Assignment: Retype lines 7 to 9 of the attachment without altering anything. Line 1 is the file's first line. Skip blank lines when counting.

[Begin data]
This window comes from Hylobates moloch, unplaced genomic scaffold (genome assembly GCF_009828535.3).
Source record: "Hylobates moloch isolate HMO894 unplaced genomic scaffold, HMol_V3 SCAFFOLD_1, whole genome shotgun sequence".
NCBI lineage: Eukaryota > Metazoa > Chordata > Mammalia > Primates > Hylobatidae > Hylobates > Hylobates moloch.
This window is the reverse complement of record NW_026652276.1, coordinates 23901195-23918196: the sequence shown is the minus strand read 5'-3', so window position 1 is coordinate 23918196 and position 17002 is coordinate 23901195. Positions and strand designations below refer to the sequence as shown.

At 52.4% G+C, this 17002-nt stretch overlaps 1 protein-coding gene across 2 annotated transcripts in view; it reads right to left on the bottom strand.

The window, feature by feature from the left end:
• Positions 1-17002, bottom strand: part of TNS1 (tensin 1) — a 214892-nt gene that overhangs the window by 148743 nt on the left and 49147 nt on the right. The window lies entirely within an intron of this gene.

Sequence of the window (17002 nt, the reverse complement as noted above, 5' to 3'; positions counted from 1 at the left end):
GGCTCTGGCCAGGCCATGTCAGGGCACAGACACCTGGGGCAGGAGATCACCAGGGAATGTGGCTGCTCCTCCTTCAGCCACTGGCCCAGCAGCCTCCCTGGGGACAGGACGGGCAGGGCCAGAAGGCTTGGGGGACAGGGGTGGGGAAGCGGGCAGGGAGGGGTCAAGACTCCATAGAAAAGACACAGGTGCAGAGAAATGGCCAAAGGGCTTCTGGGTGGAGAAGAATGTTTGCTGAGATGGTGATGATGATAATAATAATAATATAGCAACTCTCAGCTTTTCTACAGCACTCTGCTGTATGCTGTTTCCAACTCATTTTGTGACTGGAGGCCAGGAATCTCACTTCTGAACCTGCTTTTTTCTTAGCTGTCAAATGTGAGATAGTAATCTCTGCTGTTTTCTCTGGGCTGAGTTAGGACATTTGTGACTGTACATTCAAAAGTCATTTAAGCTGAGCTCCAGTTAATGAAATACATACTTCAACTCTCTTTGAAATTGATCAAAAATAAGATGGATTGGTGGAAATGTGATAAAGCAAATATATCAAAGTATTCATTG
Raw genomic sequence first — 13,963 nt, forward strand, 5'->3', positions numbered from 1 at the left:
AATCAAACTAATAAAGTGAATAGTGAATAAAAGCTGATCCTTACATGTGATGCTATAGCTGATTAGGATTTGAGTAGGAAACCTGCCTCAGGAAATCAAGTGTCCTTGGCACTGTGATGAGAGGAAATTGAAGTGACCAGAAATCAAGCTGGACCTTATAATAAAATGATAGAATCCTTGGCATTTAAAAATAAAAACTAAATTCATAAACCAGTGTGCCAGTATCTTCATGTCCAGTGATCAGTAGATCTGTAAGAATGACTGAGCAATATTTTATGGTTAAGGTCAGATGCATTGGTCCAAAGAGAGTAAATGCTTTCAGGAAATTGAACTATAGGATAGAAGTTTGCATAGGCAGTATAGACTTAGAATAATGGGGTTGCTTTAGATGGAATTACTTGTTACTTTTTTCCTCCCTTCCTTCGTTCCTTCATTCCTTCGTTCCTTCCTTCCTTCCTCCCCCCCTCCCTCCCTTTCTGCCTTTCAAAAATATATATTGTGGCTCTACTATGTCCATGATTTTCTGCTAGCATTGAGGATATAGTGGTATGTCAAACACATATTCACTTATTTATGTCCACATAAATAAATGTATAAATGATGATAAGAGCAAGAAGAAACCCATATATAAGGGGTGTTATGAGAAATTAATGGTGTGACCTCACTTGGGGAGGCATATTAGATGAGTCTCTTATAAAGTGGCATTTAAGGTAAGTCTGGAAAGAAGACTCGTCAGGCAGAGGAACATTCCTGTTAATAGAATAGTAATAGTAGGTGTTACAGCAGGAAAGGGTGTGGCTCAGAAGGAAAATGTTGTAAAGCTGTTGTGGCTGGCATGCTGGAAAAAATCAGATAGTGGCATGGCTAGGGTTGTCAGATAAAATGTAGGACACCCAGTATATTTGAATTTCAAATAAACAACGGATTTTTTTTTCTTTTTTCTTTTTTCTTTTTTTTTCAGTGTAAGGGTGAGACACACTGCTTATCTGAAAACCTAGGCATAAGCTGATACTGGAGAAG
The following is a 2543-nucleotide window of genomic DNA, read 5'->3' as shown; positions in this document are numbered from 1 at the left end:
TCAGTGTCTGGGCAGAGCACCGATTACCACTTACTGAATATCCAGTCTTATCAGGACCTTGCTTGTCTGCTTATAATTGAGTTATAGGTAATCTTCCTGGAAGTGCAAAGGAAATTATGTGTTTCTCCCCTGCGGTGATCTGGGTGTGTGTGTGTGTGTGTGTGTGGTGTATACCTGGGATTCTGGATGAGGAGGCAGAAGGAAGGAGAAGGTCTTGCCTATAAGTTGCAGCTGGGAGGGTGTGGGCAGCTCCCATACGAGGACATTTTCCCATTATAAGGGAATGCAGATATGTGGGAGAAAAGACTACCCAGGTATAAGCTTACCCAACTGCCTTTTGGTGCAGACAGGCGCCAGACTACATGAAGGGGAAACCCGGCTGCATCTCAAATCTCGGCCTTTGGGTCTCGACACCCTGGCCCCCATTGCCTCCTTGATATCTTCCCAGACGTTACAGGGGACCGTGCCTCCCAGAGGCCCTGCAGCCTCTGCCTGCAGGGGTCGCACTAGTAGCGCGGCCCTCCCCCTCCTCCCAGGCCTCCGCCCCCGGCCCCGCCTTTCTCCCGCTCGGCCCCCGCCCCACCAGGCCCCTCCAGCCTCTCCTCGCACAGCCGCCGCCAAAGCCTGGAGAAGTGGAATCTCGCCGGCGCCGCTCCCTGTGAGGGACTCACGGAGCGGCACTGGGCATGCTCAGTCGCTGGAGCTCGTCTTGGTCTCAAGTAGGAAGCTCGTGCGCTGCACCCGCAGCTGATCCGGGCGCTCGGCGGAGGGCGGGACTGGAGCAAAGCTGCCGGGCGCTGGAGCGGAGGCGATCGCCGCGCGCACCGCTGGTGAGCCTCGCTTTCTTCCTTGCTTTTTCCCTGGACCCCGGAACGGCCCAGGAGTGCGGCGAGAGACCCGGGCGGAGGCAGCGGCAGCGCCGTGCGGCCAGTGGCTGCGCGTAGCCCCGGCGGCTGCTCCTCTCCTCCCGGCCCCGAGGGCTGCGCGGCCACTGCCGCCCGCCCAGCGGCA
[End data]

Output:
• Positions 1-17002, bottom strand: part of TNS1 (tensin 1) — a 214892-nt gene that overhangs the window by 148743 nt on the left and 49147 nt on the right. The window lies entirely within an intron of this gene.

Sequence of the window (17002 nt, the reverse complement as noted above, 5' to 3'; positions counted from 1 at the left end):
GGCTCTGGCCAGGCCATGTCAGGGCACAGACACCTGGGGCAGGAGATCACCAGGGAATGTGGCTGCTCCTCCTTCAGCCACTGGCCCAGCAGCCTCCCTGGGGACAGGACGGGCAGGGCCAGAAGGCTTGGGGGACAGGGGTGGGGAAGCGGGCAGGGAGGGGTCAAGACTCCATAGAAAAGACACAGGTGCAGAGAAATGGCCAAAGGGCTTCTGGGTGGAGAAGAATGTTTGCTGAGATGGTGATGATGATAATAATAATAATATAGCAACTCTCAGCTTTTCTACAGCACTCTGCTGTATGCTGTTTCCAACTCATTTTGTGACTGGAGGCCAGGAATCTCACTTCTGAACCTGCTTTTTTCTTAGCTGTCAAATGTGAGATAGTAATCTCTGCTGTTTTCTCTGGGCTGAGTTAGGACATTTGTGACTGTACATTCAAAAGTCATTTAAGCTGAGCTCCAGTTAATGAAATACATACTTCAACTCTCTTTGAAATTGATCAAAAATAAGATGGATTGGTGGAAATGTGATAAAGCAAATATATCAAAGTATTCATTG